PRAGUE, August 27, 2006 (RFE/RL) -- Japanese Prime Minister Junichiro Koizumi travels to Central Asia on August 28 for the first visit to the region ever made by a Japanese head of government.
The visit to Kazakhstan and Uzbekistan is the culmination of more than a decade of effort by Japan to forge stronger links with the Central Asian republics.
Tokyo's policy of economic engagement, coupled with low-profile political encouragement, has won praise from Central Asian leaders, leading Uzbek President Islam Karimov to describe Japan as a role model.
Japan has given well over $2 billion in economic and social aid to Central Asia since those republics gained independence from the Soviet Union.
Energy From A Stable Source
Of course, Japan's great need for energy resources makes Central Asia an attractive area to court. "Japan is very reliant upon imports of fossil fuels, oil, etc., and Japan has to look for as many markets as it can, to ensure that it can continue to have a good flow of resources, and these [Central Asian] nations obviously provide a further opportunity for that," notes Christopher Hood of London's Royal Institute of International Affairs.
Presently, some 80 percent of Japanese oil comes from the Middle East, a region threatened by war and instability.
Japanese Ambassador to Kazakhstan Tetsuo Ito has made clear Japan's preoccupation with Central Asian energy, saying, "We attach great importance to the abundance of natural resources in this region as a stable source of energy supply."
Tokyo realizes that in order to secure resources successfully in the long term, it needs stable conditions in the exporting countries. Koizumi has shaped Japanese policy with this in mind, encouraging regional cooperation among Central Asian countries to increase their prosperity and therefore their stability.
Beating Out Asian Rivals
Analyst Hood sees Koizumi's trip as part of Japan's effort to be in a good position as competition increases with China and South Korea for Central Asian oil and gas.
"Japan is trying to get in early to develop good relationships, so that basically it will not have all its eggs in one basket," he says.
Tokyo is also interested in the possibility that cooperation in Asia could in future years lead to the formation of an Asian common market, like that provided in Europe by the European Union.
"The creation of a common market in Central Asia is very profitable for Kazakhstan especially, and for other countries, including Japan," Ambassador Ito added..
Also, analyst Hood says the diplomatic row that has broken out between Japan, China, and the Koreas over Koizumi's visits to a World War II shrine has left the Central Asian states undisturbed.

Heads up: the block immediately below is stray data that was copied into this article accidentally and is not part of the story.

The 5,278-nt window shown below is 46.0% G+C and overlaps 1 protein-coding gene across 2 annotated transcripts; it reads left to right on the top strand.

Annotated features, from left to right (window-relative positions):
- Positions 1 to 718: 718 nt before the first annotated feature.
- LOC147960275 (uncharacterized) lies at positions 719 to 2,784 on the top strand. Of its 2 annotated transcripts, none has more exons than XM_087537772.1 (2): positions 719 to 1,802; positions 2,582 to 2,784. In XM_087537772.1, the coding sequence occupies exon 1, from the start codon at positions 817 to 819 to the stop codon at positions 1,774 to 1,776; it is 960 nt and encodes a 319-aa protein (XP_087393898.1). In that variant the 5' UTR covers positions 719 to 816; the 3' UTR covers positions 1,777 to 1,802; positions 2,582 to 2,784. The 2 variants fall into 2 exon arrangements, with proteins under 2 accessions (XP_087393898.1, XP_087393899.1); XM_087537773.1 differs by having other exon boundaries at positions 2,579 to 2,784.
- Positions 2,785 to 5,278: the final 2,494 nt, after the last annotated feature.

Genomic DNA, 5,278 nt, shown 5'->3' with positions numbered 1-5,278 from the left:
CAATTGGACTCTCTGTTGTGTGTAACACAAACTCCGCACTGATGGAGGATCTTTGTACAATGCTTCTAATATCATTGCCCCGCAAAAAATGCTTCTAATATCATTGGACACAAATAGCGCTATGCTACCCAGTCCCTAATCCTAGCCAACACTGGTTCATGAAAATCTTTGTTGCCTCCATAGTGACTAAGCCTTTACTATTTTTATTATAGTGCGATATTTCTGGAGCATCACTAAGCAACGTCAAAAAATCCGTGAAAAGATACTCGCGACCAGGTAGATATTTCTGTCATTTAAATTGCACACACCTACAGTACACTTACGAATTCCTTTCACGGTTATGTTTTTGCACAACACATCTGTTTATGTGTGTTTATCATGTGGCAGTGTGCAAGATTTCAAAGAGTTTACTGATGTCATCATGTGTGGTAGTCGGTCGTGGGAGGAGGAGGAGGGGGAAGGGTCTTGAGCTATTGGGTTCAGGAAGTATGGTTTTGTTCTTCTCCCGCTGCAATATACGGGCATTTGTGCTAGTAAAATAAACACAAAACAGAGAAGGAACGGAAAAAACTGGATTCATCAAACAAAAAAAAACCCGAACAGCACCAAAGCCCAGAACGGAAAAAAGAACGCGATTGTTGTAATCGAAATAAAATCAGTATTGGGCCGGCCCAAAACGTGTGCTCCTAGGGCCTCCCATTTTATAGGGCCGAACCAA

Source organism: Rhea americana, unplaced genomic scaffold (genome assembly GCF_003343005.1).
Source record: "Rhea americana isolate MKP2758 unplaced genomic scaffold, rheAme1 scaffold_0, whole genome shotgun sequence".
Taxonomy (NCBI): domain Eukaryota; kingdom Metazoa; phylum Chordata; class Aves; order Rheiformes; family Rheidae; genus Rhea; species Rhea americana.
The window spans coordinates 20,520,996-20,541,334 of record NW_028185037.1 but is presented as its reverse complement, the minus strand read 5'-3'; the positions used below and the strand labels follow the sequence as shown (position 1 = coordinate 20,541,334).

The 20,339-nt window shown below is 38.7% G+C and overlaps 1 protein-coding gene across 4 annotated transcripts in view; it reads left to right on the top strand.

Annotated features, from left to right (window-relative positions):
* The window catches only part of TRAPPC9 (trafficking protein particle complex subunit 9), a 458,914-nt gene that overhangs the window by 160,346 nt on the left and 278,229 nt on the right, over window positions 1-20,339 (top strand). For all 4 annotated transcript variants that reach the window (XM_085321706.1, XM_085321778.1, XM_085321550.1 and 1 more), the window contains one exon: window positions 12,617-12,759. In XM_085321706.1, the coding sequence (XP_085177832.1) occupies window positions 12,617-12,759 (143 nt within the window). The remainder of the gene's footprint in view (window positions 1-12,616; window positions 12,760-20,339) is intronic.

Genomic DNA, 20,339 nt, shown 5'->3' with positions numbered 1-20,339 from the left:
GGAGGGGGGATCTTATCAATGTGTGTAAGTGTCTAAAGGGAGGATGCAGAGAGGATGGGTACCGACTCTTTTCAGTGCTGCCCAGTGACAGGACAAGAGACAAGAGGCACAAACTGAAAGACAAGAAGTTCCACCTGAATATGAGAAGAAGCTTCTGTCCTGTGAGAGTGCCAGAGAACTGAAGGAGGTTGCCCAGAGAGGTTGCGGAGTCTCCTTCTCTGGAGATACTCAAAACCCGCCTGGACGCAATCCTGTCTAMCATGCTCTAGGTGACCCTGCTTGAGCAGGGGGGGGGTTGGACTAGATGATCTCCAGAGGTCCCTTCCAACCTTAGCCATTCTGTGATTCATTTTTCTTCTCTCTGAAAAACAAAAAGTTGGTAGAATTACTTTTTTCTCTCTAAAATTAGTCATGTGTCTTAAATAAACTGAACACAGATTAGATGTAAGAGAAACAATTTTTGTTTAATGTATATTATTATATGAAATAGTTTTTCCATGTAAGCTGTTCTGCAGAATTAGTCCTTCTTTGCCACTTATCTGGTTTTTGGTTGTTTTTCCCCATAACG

"I don't think they feel themselves to be threatened in the same way [as China and the Koreas] by a strong Japan, and I think in many respects that they probably benefit more from a strong Japan," Hood says.
Japan Takes Independent Path
It's notable that Koizumi is going to Uzbekistan, despite the poor international standing of that country since the bloody events of May 2005 in the city of Andijon, where security forces allegedly shot down hundreds of protesters. The government denies those reports, saying that it put down an armed revolt.
Since then, President Karimov has had frosty relations with Washington, which he accuses of interference in Uzbek affairs, and has withdrawn permission for the U.S. military to use an Uzbek air base to supply its troops in Afghanistan.
Koizumi's Japan, a close ally of the United States, obviously seeks to remain engaged with Tashkent in the interests of enhancing regional stability.
Political analysts, in fact, see Tokyo's engagement with Central Asia as a possible counterweight to the growing influence of the Shanghai Cooperation Organization (SCO), the regional grouping comprising China, Russia, and all the Central Asian states except Turkmenistan.
Although lacking the longtime influence of Russia over Central Asia and the immediacy of China's presence, Japan has the leverage of its economic and financial power and is determined to secure a share in the region's natural resources, which would dilute China's possible dominance of the oil and gas in the area.
Tokyo also aims to help swing the delivery possibilities for Central Asian energy southward -- away from Russia and China -- with pipelines planned through Afghanistan to the Indian Ocean.
Koizumi will visit Kazakhstan on August 28, where he will have talks with President Nursultan Nazarbaev and other officials. He then goes to Uzbekistan, where he will meet President Karimov and others.
Koizumi is due to relinquish his post in late September.
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